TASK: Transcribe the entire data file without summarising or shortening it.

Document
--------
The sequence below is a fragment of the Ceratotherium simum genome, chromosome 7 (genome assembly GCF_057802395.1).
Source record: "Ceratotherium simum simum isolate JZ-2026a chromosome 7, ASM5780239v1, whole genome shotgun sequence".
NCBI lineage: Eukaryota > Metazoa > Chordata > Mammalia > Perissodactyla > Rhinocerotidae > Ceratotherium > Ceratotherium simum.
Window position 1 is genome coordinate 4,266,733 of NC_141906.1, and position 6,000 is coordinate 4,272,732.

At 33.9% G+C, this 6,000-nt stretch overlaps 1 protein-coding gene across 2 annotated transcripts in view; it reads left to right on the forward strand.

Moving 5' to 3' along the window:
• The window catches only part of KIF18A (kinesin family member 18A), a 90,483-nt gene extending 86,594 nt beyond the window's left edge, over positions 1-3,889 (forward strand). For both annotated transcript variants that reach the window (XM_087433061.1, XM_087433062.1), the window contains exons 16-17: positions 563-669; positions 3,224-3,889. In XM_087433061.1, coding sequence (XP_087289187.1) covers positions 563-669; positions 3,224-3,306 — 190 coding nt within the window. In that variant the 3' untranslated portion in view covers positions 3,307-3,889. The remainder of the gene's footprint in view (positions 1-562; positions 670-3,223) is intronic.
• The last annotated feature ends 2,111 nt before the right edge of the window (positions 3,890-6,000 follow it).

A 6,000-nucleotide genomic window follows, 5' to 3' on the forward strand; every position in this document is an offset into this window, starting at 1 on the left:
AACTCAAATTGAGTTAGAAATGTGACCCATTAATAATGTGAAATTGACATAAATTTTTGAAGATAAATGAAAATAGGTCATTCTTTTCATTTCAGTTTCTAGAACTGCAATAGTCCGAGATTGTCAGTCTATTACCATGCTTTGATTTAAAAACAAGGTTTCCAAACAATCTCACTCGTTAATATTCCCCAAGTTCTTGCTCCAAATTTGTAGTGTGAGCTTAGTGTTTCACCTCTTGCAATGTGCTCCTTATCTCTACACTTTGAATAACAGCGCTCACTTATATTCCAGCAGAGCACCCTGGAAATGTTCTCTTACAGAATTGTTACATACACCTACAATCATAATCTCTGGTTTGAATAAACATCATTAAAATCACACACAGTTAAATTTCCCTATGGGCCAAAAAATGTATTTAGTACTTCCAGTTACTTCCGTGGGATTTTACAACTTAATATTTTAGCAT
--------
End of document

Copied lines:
The sequence below is a fragment of the Ceratotherium simum genome, chromosome 7 (genome assembly GCF_057802395.1).
Source record: "Ceratotherium simum simum isolate JZ-2026a chromosome 7, ASM5780239v1, whole genome shotgun sequence".
NCBI lineage: Eukaryota > Metazoa > Chordata > Mammalia > Perissodactyla > Rhinocerotidae > Ceratotherium > Ceratotherium simum.
Window position 1 is genome coordinate 4,266,733 of NC_141906.1, and position 6,000 is coordinate 4,272,732.

At 33.9% G+C, this 6,000-nt stretch overlaps 1 protein-coding gene across 2 annotated transcripts in view; it reads left to right on the forward strand.

Moving 5' to 3' along the window:
• The window catches only part of KIF18A (kinesin family member 18A), a 90,483-nt gene extending 86,594 nt beyond the window's left edge, over positions 1-3,889 (forward strand). For both annotated transcript variants that reach the window (XM_087433061.1, XM_087433062.1), the window contains exons 16-17: positions 563-669; positions 3,224-3,889. In XM_087433061.1, coding sequence (XP_087289187.1) covers positions 563-669; positions 3,224-3,306 — 190 coding nt within the window. In that variant the 3' untranslated portion in view covers positions 3,307-3,889. The remainder of the gene's footprint in view (positions 1-562; positions 670-3,223) is intronic.
• The last annotated feature ends 2,111 nt before the right edge of the window (positions 3,890-6,000 follow it).

A 6,000-nucleotide genomic window follows, 5' to 3' on the forward strand; every position in this document is an offset into this window, starting at 1 on the left:
AACTCAAATTGAGTTAGAAATGTGACCCATTAATAATGTGAAATTGACATAAATTTTTGAAGATAAATGAAAATAGGTCATTCTTTTCATTTCAGTTTCTAGAACTGCAATAGTCCGAGATTGTCAGTCTATTACCATGCTTTGATTTAAAAACAAGGTTTCCAAACAATCTCACTCGTTAATATTCCCCAAGTTCTTGCTCCAAATTTGTAGTGTGAGCTTAGTGTTTCACCTCTTGCAATGTGCTCCTTATCTCTACACTTTGAATAACAGCGCTCACTTATATTCCAGCAGAGCACCCTGGAAATGTTCTCTTACAGAATTGTTACATACACCTACAATCATAATCTCTGGTTTGAATAAACATCATTAAAATCACACACAGTTAAATTTCCCTATGGGCCAAAAAATGTATTTAGTACTTCCAGTTACTTCCGTGGGATTTTACAACTTAATATTTTAGCAT